Specifically, that bright dot in the center of this image is Hercules A, a galaxy located over two billion light-years from Earth. But what really dominates the scene are the two gargantuan jets of plasma shooting out of Hercules A.

The plasma jets themselves are each over a million light-years long, meaning you could lay ten copies of the entire Milky Way end-to-end inside each one of the jets. The jets themselves aren't visible in the wavelengths we're used to — they only show up when this area of space is imaged in radio waves. The image above is a mix of a visible light image taken by the Hubble Telescope, which shows Hercules A in the center, and a radio image taken by the Very Large Array radio telescope in New Mexico, which reveals the plasma jets.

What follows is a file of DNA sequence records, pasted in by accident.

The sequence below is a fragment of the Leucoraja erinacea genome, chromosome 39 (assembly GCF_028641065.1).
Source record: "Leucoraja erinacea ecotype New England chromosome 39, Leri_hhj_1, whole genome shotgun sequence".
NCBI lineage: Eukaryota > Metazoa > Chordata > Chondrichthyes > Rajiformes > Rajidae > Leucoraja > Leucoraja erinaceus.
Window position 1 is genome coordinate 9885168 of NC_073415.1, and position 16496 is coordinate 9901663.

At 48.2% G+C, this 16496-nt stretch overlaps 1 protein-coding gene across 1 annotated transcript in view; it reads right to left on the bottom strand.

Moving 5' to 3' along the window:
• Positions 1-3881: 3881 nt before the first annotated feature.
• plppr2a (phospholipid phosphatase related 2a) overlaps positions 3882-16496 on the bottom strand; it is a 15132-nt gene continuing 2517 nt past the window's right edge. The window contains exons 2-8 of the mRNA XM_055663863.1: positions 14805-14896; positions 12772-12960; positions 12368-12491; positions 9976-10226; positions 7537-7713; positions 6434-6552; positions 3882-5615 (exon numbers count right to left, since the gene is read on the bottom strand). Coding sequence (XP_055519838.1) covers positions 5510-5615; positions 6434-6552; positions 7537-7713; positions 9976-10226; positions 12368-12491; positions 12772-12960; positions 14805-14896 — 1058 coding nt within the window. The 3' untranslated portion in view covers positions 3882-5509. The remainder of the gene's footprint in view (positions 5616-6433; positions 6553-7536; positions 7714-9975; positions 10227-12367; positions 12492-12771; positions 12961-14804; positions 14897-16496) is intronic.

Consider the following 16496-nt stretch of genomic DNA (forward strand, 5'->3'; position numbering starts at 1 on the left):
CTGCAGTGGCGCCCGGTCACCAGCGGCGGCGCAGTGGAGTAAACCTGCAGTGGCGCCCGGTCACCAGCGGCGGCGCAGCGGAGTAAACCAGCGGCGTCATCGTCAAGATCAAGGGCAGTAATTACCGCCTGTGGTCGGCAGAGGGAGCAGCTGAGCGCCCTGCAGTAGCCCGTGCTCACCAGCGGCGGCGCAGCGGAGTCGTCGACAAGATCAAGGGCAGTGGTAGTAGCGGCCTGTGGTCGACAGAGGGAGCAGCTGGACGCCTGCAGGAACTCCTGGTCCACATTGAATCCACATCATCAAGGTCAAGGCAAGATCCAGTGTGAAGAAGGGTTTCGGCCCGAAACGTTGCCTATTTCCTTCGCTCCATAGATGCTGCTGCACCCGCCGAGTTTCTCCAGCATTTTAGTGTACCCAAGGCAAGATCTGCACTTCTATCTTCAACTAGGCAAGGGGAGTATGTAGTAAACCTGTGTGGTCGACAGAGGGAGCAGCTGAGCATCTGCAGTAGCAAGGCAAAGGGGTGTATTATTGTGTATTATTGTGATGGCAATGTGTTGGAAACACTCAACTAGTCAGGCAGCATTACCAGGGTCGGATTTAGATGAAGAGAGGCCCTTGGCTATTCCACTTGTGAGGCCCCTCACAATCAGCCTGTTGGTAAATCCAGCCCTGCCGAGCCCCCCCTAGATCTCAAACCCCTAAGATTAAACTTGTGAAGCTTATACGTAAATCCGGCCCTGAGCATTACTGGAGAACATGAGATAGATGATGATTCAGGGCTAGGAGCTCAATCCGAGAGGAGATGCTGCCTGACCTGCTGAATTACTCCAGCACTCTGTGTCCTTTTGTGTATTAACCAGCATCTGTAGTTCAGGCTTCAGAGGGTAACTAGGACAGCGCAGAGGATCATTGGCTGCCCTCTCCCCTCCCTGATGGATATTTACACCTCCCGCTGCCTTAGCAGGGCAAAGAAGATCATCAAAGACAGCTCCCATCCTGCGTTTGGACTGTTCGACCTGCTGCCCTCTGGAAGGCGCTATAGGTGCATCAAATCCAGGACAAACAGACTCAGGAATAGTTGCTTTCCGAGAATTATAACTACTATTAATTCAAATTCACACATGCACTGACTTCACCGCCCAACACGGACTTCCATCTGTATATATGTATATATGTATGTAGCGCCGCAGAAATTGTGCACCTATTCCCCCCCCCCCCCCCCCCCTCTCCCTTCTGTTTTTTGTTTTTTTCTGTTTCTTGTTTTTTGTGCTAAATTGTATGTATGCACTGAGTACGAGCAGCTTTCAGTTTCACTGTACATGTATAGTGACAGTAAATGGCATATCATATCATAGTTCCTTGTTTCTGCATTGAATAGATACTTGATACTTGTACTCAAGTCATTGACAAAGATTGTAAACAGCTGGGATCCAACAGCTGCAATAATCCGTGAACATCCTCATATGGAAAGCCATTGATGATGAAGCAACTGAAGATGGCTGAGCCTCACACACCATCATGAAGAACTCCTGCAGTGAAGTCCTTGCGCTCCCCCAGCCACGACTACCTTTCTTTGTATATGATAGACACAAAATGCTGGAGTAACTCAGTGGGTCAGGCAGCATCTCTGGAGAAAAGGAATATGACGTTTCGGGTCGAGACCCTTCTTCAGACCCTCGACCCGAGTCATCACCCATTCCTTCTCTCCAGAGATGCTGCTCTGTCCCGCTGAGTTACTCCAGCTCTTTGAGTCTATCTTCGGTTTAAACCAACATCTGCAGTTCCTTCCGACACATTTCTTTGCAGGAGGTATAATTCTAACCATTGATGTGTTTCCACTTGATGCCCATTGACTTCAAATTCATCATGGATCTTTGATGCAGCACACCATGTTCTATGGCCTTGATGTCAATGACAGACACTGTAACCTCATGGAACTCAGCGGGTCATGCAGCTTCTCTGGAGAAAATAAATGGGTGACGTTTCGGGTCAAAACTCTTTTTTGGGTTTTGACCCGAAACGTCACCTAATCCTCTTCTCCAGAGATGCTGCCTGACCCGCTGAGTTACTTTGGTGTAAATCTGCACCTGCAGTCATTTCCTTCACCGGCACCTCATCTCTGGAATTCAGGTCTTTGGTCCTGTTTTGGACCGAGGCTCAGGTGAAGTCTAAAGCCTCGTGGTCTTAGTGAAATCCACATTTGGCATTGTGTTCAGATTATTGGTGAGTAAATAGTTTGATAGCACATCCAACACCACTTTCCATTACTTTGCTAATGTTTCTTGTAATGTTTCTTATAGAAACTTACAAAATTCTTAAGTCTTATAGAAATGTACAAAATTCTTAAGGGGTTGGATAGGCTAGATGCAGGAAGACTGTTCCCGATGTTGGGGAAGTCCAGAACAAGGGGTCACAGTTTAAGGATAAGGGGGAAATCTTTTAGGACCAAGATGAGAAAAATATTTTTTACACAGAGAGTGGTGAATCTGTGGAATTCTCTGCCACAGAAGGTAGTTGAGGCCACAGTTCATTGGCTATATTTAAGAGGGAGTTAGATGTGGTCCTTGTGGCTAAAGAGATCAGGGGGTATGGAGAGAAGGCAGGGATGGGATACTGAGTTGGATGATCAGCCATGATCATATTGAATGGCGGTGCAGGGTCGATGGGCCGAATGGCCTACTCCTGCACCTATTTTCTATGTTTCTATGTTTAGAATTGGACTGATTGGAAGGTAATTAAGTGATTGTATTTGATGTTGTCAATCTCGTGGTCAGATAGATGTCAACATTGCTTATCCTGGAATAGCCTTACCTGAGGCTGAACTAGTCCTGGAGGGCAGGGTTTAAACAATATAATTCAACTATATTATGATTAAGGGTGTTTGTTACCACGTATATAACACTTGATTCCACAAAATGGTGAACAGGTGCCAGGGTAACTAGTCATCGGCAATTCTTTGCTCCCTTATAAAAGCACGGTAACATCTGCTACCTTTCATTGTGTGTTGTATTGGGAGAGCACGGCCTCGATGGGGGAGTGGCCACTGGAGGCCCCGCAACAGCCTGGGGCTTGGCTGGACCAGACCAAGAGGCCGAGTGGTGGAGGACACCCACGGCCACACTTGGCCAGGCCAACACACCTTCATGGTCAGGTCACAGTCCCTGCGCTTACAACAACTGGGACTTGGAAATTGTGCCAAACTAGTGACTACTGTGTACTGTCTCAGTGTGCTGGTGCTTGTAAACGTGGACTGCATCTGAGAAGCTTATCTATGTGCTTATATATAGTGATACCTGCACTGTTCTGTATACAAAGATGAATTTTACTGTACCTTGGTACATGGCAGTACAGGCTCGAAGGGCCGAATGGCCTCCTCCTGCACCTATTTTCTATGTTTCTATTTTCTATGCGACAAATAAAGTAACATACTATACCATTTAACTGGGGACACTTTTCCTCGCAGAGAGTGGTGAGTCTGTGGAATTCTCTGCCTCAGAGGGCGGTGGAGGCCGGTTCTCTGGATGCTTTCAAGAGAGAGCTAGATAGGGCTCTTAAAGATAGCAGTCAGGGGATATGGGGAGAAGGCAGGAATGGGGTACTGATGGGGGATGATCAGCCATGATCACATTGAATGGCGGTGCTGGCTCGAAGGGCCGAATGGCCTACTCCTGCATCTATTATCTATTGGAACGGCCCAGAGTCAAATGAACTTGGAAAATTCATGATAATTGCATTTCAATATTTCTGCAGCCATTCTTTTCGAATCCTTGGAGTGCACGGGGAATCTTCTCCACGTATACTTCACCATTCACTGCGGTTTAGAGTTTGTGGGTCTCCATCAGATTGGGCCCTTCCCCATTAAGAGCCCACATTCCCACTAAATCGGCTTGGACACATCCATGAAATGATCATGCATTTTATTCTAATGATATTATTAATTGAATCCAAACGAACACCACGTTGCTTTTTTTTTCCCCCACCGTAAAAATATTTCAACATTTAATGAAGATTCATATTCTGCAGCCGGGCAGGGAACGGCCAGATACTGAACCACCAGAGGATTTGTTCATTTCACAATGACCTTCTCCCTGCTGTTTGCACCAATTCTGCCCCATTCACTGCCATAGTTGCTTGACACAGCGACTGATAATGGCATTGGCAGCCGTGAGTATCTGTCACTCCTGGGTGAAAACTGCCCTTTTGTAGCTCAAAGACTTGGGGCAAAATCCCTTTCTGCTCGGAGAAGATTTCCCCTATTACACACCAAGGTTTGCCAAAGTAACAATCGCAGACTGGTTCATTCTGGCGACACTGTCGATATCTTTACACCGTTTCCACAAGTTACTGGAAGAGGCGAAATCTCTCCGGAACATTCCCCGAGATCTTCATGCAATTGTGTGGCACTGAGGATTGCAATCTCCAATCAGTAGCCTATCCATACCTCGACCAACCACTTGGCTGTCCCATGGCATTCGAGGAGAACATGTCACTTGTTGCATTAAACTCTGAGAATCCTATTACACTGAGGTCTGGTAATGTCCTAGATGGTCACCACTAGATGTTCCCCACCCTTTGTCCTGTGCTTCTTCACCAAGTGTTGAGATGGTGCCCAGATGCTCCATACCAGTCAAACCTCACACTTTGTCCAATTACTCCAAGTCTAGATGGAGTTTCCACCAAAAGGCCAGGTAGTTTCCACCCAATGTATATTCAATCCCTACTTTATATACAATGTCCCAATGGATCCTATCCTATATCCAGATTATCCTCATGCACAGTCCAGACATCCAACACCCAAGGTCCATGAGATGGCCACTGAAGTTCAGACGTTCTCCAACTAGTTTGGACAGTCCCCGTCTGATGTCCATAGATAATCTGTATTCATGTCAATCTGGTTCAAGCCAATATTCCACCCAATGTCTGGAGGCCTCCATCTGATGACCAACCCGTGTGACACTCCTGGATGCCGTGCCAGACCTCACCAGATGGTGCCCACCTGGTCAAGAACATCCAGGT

We don't know exactly what creates these remarkable plasma bursts, but it's probably related to just how gigantic Hercules A's central supermassive black hole is. Both galaxy and black hole are proportionally larger than their Milky Way equivalents — Hercules A is estimated to be a thousand times more massive than our galaxy, while the supermassive black hole is also thought to be about a thousand times more massive than our own Sagittarius A*. The constant inflow of mass into the black hole of Hercules A likely provides the unimaginable amount of energy needed to power these jets.

Via NASA. Image Credit: NASA, ESA, S. Baum & C. O'Dea (RIT), R. Perley and W. Cotton (NRAO/AUI/NSF), and the Hubble Heritage Team (STScI/AURA).